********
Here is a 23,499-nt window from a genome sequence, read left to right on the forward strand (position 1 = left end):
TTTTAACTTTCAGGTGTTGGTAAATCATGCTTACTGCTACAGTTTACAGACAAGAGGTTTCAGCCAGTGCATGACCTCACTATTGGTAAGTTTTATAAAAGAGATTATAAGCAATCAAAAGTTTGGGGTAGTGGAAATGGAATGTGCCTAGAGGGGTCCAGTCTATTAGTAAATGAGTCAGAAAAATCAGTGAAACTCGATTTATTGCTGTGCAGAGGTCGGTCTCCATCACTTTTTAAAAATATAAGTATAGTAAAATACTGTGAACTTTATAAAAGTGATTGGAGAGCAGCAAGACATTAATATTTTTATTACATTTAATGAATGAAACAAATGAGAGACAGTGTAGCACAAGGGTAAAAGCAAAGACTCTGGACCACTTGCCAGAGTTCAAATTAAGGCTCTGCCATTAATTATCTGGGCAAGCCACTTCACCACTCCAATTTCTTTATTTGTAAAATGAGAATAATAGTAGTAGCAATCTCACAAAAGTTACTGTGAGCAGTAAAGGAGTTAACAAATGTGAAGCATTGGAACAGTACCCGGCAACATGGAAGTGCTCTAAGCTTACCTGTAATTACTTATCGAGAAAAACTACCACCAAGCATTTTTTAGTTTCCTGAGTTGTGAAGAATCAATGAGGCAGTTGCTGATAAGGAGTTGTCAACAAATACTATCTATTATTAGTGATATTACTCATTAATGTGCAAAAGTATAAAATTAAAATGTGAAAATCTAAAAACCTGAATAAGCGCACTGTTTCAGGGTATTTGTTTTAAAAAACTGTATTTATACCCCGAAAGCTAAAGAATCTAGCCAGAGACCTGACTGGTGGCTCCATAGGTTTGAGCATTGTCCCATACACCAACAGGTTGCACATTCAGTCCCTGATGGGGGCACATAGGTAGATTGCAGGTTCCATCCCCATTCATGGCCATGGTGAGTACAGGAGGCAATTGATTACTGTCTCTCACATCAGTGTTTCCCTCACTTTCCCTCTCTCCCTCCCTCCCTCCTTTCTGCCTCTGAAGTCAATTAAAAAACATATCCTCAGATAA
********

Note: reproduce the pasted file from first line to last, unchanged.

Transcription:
Here is a 23,499-nt window from a genome sequence, read left to right on the forward strand (position 1 = left end):
TTTTAACTTTCAGGTGTTGGTAAATCATGCTTACTGCTACAGTTTACAGACAAGAGGTTTCAGCCAGTGCATGACCTCACTATTGGTAAGTTTTATAAAAGAGATTATAAGCAATCAAAAGTTTGGGGTAGTGGAAATGGAATGTGCCTAGAGGGGTCCAGTCTATTAGTAAATGAGTCAGAAAAATCAGTGAAACTCGATTTATTGCTGTGCAGAGGTCGGTCTCCATCACTTTTTAAAAATATAAGTATAGTAAAATACTGTGAACTTTATAAAAGTGATTGGAGAGCAGCAAGACATTAATATTTTTATTACATTTAATGAATGAAACAAATGAGAGACAGTGTAGCACAAGGGTAAAAGCAAAGACTCTGGACCACTTGCCAGAGTTCAAATTAAGGCTCTGCCATTAATTATCTGGGCAAGCCACTTCACCACTCCAATTTCTTTATTTGTAAAATGAGAATAATAGTAGTAGCAATCTCACAAAAGTTACTGTGAGCAGTAAAGGAGTTAACAAATGTGAAGCATTGGAACAGTACCCGGCAACATGGAAGTGCTCTAAGCTTACCTGTAATTACTTATCGAGAAAAACTACCACCAAGCATTTTTTAGTTTCCTGAGTTGTGAAGAATCAATGAGGCAGTTGCTGATAAGGAGTTGTCAACAAATACTATCTATTATTAGTGATATTACTCATTAATGTGCAAAAGTATAAAATTAAAATGTGAAAATCTAAAAACCTGAATAAGCGCACTGTTTCAGGGTATTTGTTTTAAAAAACTGTATTTATACCCCGAAAGCTAAAGAATCTAGCCAGAGACCTGACTGGTGGCTCCATAGGTTTGAGCATTGTCCCATACACCAACAGGTTGCACATTCAGTCCCTGATGGGGGCACATAGGTAGATTGCAGGTTCCATCCCCATTCATGGCCATGGTGAGTACAGGAGGCAATTGATTACTGTCTCTCACATCAGTGTTTCCCTCACTTTCCCTCTCTCCCTCCCTCCCTCCTTTCTGCCTCTGAAGTCAATTAAAAAACATATCCTCAGATAA